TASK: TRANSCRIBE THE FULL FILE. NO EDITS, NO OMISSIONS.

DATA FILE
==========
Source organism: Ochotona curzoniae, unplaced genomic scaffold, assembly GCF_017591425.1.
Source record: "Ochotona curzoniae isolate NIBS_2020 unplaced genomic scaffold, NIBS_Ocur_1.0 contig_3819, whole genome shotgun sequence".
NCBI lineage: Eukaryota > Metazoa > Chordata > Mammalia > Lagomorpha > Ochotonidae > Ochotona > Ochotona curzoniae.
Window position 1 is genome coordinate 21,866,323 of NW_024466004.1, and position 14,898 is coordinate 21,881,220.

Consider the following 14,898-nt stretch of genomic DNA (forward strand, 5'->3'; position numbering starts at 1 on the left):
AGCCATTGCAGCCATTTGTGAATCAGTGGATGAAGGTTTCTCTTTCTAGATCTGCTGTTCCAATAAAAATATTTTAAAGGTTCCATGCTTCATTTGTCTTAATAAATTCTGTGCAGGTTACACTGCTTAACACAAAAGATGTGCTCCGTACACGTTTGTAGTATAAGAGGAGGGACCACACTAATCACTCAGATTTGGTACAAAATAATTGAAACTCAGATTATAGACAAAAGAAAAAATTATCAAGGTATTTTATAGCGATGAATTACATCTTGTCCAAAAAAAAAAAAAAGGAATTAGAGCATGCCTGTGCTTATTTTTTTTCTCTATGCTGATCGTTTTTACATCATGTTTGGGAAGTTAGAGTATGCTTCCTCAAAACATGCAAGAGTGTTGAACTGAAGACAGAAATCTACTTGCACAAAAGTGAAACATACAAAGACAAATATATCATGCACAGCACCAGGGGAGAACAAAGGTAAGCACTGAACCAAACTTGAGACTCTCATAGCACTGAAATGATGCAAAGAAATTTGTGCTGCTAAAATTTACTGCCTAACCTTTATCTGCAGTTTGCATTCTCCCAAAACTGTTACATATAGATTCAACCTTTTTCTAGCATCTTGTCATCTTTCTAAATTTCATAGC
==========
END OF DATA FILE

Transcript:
Source organism: Ochotona curzoniae, unplaced genomic scaffold, assembly GCF_017591425.1.
Source record: "Ochotona curzoniae isolate NIBS_2020 unplaced genomic scaffold, NIBS_Ocur_1.0 contig_3819, whole genome shotgun sequence".
NCBI lineage: Eukaryota > Metazoa > Chordata > Mammalia > Lagomorpha > Ochotonidae > Ochotona > Ochotona curzoniae.
Window position 1 is genome coordinate 21,866,323 of NW_024466004.1, and position 14,898 is coordinate 21,881,220.

Consider the following 14,898-nt stretch of genomic DNA (forward strand, 5'->3'; position numbering starts at 1 on the left):
AGCCATTGCAGCCATTTGTGAATCAGTGGATGAAGGTTTCTCTTTCTAGATCTGCTGTTCCAATAAAAATATTTTAAAGGTTCCATGCTTCATTTGTCTTAATAAATTCTGTGCAGGTTACACTGCTTAACACAAAAGATGTGCTCCGTACACGTTTGTAGTATAAGAGGAGGGACCACACTAATCACTCAGATTTGGTACAAAATAATTGAAACTCAGATTATAGACAAAAGAAAAAATTATCAAGGTATTTTATAGCGATGAATTACATCTTGTCCAAAAAAAAAAAAAAGGAATTAGAGCATGCCTGTGCTTATTTTTTTTCTCTATGCTGATCGTTTTTACATCATGTTTGGGAAGTTAGAGTATGCTTCCTCAAAACATGCAAGAGTGTTGAACTGAAGACAGAAATCTACTTGCACAAAAGTGAAACATACAAAGACAAATATATCATGCACAGCACCAGGGGAGAACAAAGGTAAGCACTGAACCAAACTTGAGACTCTCATAGCACTGAAATGATGCAAAGAAATTTGTGCTGCTAAAATTTACTGCCTAACCTTTATCTGCAGTTTGCATTCTCCCAAAACTGTTACATATAGATTCAACCTTTTTCTAGCATCTTGTCATCTTTCTAAATTTCATAGC